Gina Rodriguez stars in “Not Dead Yet,” a new ABC sitcom following the “Jane the Virgin” alum playing a woman scrambling to get her life together. Although it has its charms, it’s decidedly average.
Premiering Feb 8 (8:30 p.m.), the show was created by David Windsor and Casey Johnson (“This Is Us”) and is about Nell Serrano (Rodriguez), a mid-thirties woman who has returned to her hometown of Pasadena several years after moving to London for a relationship that went up in flames. She’s trying to reconnect with old friends such as Sam (Hannah Simone, “New Girl”), the lifestyle editor at the local newspaper. But in Nell’s absence, Sam has become a mom and isn’t available for spontaneous nights out, anymore. Sam has also become close with their snobby boss Lexi (Lauren Ash, “Superstore”), which causes friction between the women.
When Sam helps her return to the newspaper, the only job Nell is able to get is writing obituaries in a miniscule office, even though she’d prefer to be an investigative journalist. At home, she also has to contend with uptight roommate Edward (Rick Glassman), who has strict rules about how she should treat his dog. It’s all based on the book “Confessions of a 40-Something F–k Up” by Alexandra Potter.
Things take a turn when Nell realizes that she can talk to the ghosts of the people she’s writing obituaries for, including a motivational speaker and a snarky musician of dubious success.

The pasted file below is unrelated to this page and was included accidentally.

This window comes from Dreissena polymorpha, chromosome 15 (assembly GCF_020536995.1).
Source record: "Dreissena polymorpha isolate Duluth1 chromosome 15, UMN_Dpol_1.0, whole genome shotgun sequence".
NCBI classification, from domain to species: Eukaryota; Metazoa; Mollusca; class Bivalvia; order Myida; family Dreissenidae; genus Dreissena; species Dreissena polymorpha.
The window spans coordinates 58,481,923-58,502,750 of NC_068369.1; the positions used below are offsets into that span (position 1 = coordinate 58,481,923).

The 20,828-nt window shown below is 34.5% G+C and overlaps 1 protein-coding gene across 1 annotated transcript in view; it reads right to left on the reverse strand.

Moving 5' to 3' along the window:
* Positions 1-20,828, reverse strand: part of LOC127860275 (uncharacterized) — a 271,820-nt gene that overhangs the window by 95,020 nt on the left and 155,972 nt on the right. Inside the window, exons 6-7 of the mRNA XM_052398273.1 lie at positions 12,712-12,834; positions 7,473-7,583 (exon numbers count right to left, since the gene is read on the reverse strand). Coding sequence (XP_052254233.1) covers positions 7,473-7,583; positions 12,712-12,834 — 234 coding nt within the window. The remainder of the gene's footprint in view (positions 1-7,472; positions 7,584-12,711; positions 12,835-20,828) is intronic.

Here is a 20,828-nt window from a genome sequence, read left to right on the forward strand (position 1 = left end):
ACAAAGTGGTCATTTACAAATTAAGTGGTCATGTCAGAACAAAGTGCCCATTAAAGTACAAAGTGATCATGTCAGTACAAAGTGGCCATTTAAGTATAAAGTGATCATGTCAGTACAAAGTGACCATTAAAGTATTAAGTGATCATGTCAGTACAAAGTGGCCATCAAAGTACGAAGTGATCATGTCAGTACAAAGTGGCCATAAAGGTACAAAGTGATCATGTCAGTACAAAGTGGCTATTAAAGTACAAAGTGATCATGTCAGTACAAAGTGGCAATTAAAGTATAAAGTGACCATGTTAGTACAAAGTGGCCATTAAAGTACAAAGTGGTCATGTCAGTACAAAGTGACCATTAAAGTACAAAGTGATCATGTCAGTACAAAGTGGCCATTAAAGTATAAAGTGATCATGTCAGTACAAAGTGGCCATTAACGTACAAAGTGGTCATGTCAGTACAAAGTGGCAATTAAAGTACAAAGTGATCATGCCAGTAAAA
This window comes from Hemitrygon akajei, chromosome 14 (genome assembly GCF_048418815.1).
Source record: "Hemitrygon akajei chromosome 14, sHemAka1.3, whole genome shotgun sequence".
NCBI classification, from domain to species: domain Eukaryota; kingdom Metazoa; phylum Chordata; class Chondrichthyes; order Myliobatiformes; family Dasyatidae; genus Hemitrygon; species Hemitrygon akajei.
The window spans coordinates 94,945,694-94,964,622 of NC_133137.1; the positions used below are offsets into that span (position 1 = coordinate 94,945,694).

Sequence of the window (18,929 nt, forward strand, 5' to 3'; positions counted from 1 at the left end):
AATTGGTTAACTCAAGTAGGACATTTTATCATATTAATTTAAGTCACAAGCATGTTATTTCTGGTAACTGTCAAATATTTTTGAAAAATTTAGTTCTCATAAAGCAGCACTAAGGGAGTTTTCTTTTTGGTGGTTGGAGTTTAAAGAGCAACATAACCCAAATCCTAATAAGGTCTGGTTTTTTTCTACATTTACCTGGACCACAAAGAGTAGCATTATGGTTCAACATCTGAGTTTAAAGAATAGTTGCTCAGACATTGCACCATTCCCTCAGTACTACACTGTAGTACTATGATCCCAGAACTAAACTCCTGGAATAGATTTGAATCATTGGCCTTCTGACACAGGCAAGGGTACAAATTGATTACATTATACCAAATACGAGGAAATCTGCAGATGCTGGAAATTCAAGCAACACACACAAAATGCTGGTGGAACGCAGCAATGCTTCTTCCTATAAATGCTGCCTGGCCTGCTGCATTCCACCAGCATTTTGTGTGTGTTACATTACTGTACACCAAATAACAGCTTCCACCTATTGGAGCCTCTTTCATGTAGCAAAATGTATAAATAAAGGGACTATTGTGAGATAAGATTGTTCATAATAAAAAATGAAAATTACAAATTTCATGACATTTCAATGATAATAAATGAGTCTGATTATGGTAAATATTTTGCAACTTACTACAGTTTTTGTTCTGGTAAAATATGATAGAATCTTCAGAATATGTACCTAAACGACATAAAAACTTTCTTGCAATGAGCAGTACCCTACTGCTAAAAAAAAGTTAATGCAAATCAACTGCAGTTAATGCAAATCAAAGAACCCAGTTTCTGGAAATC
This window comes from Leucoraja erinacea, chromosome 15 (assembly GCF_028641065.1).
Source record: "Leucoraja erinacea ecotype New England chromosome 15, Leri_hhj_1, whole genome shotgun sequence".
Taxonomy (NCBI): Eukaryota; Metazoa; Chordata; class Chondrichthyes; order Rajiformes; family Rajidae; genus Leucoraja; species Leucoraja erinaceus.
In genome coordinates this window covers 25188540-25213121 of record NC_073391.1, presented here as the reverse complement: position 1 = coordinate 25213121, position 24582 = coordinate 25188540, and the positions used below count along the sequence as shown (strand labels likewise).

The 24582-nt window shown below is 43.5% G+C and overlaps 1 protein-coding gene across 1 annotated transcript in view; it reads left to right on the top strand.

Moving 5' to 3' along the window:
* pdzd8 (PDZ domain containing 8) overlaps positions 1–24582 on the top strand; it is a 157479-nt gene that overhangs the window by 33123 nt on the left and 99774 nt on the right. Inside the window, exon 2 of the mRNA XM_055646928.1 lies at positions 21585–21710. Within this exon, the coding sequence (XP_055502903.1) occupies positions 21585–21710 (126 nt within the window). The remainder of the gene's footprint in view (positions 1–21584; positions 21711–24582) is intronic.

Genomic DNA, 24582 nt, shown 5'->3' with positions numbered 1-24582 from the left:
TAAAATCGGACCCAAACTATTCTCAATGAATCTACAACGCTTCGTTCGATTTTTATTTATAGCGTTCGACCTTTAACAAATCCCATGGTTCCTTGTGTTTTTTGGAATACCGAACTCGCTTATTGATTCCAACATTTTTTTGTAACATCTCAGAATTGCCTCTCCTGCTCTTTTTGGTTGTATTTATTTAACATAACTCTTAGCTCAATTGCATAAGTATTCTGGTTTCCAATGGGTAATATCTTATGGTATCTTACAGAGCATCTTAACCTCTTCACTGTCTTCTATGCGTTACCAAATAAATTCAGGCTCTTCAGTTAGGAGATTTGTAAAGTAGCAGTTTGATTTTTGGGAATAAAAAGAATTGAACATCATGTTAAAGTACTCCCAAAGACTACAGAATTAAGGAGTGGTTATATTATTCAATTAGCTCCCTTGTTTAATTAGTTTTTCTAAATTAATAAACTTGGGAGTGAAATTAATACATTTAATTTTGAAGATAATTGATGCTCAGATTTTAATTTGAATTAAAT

The show veers into big-hearted emotional territory that occasionally gets schmaltzy, with vague jargon about the importance of seizing the moment, and hanging in there when life doesn’t go according to plan. That material is often intercut with absurd antics. So the show’s tone oscillates between being a tad too sugary-sweet, and reaching for humor that lands about half the time.
For example, when Lexi stresses about the paper having low readership and wants to do a story on a trendy topic like drugs, she turns to an intern and says, “We’re going to enroll you at ‘Euphoria’ high school, somebody wire this kid up!” and a colleague has to remind her that HBO’s controversial “Euphoria” is not about a real high school.
“Not Dead Yet,” is not going to evoke gut-busting laughter, but there are plenty of wacky side characters to inject some fun, from Nell’s fastidious roommate to an overly competitive smug intern at her job. And the various ghosts give it an “issue of the week” episodic structure that so many serialized shows are lacking, these days.
“Not Dead Yet” isn’t solely a workplace comedy, nor is it a comedy about a frazzled woman trying to get her life together, in the tradition of “Fleabag,” or Amy Schmuer’s recent Hulu show “Life and Beth.” It’s a combination of the two – plus a dose of the CBS sitcom “Ghosts.” It doesn’t reach the height of any of these shows. But it’s pleasant enough.
“Not Dead Yet,” is more tepid than it should be. But it’s a fine Gina Rodriguez vehicle, and if you want to watch a network sitcom, you could do worse.